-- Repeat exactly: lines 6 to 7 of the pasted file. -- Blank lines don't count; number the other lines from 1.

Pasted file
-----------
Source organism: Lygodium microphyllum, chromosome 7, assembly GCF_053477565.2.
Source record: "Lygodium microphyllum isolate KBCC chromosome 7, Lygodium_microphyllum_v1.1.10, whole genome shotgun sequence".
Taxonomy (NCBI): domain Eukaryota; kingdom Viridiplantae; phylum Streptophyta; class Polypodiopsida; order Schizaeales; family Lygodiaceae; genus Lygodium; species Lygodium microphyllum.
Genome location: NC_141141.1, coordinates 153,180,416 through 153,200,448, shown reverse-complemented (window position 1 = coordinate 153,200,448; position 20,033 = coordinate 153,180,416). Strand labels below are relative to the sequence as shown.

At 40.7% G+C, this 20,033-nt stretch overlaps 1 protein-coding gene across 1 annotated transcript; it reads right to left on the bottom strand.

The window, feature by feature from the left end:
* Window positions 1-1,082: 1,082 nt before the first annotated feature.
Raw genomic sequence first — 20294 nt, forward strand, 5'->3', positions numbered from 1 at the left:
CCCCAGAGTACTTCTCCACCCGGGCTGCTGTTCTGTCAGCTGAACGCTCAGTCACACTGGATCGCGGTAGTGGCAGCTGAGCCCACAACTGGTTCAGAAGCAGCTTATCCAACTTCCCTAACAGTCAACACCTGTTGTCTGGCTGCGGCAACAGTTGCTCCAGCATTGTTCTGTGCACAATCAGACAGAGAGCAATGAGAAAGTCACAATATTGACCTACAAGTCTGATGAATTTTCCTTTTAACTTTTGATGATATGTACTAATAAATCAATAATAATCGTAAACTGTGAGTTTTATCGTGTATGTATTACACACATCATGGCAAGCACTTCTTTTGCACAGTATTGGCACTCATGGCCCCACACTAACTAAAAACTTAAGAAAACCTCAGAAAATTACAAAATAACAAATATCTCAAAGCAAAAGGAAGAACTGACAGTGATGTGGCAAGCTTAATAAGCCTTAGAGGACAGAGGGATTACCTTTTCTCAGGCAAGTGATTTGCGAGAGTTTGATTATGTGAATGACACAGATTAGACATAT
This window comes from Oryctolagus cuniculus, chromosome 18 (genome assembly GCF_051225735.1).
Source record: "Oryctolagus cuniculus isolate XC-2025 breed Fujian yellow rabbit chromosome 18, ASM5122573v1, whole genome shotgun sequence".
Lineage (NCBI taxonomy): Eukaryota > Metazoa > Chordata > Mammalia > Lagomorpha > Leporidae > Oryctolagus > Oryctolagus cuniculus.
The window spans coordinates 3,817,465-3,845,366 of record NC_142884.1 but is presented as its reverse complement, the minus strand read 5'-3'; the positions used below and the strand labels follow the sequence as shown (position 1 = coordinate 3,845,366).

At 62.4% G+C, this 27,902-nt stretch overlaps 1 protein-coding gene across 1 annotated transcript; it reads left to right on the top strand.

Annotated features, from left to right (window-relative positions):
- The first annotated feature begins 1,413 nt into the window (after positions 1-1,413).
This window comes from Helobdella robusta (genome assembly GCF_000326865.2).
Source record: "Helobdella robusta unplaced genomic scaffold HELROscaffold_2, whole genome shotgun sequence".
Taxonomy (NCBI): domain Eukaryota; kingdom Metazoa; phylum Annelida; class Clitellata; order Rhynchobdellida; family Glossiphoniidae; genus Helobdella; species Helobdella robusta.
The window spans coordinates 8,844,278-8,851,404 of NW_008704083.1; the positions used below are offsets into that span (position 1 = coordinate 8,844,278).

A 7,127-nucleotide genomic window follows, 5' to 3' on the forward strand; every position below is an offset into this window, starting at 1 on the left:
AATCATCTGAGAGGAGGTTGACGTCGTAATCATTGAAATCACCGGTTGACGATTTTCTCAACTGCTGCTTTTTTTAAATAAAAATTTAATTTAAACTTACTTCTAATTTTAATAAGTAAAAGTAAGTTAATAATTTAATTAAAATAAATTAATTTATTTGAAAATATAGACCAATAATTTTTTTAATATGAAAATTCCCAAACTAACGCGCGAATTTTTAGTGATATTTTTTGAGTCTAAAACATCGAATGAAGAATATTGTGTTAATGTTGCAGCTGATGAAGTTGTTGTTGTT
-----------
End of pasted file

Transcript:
The window, feature by feature from the left end:
* Window positions 1-1,082: 1,082 nt before the first annotated feature.